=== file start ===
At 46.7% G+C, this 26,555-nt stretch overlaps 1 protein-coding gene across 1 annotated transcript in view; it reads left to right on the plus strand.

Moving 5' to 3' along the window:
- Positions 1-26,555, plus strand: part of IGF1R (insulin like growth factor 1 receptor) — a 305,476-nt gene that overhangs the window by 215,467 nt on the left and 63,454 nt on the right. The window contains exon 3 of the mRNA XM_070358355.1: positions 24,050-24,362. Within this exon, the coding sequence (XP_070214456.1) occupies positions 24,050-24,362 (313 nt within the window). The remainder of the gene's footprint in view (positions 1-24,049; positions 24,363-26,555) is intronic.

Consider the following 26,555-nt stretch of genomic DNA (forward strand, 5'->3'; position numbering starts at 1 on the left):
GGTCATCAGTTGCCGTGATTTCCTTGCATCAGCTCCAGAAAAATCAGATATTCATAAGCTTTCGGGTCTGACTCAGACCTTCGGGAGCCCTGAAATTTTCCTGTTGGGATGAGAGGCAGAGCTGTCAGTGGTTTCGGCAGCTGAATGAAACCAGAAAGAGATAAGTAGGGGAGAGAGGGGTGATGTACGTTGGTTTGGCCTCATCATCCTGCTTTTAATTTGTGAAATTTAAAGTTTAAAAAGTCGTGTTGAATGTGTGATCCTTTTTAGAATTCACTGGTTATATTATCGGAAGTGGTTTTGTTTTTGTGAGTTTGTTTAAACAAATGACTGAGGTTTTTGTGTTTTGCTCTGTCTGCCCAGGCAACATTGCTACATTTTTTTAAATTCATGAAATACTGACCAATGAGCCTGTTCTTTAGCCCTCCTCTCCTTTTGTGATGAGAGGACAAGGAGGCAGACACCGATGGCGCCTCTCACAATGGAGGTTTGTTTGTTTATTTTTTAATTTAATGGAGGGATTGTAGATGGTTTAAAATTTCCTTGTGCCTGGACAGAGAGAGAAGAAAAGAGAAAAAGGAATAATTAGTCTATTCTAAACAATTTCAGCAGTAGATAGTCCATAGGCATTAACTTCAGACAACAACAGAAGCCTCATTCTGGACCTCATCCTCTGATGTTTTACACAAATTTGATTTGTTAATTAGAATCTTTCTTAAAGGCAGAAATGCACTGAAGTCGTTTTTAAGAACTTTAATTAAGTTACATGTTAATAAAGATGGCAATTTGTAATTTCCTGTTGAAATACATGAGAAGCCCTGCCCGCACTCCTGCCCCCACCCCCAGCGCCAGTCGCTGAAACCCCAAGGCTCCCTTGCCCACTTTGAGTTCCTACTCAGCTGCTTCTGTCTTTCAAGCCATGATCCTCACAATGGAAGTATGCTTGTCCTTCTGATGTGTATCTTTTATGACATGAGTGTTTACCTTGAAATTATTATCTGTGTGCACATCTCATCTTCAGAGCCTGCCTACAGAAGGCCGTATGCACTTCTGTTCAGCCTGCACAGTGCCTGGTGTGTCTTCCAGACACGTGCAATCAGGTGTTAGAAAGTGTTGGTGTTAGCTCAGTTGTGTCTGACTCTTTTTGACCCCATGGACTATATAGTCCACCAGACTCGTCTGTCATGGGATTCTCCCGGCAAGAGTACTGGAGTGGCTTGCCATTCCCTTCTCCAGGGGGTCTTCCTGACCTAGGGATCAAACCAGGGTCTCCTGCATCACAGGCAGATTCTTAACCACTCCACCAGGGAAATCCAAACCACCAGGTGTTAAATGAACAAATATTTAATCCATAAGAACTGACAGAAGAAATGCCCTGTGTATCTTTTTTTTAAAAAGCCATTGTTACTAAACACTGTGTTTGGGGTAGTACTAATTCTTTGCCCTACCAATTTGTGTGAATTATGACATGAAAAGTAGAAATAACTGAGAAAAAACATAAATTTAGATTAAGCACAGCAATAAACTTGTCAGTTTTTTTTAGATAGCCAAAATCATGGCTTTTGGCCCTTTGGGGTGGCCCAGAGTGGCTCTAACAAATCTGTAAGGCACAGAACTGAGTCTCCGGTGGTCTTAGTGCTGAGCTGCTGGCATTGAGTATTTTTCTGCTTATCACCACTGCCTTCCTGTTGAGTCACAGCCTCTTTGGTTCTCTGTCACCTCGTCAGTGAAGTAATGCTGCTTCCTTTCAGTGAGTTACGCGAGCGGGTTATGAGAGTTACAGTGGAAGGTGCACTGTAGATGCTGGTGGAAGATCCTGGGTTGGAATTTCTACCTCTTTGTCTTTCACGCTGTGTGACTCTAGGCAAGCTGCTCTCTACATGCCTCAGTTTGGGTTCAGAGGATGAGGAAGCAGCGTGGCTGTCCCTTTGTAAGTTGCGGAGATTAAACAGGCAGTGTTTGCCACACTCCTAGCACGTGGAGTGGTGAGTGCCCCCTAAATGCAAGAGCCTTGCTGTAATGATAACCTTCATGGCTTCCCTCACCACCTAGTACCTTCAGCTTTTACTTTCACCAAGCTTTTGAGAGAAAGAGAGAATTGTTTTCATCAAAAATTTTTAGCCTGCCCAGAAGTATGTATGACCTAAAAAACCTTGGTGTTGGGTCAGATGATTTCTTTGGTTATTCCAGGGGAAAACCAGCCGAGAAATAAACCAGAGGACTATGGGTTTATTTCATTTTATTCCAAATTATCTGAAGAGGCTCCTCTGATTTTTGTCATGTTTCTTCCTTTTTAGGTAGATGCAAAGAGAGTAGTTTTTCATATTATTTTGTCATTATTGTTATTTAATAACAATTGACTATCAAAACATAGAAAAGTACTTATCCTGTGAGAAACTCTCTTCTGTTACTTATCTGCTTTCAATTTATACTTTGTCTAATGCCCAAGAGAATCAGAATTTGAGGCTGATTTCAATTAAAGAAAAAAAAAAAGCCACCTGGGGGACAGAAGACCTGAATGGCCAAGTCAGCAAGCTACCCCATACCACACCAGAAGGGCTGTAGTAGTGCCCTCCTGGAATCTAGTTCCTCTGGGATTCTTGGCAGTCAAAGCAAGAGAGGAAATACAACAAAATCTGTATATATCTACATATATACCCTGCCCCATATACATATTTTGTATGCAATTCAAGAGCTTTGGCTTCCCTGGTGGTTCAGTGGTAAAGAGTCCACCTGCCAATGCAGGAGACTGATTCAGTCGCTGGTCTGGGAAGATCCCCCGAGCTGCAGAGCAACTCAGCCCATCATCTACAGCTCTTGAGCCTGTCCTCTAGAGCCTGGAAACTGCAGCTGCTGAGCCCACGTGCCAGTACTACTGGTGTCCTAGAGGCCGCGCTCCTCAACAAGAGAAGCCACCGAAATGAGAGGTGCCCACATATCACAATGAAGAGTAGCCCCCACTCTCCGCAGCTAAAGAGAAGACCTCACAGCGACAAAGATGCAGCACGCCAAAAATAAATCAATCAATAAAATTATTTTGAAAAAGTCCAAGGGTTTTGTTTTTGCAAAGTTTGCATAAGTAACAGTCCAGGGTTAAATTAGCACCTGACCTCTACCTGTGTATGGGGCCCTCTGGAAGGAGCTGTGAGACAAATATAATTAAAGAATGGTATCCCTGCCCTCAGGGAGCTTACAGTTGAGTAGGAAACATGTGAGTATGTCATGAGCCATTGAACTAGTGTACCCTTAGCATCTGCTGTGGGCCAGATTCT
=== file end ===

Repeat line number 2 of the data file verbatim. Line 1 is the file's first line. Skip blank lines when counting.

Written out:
Moving 5' to 3' along the window: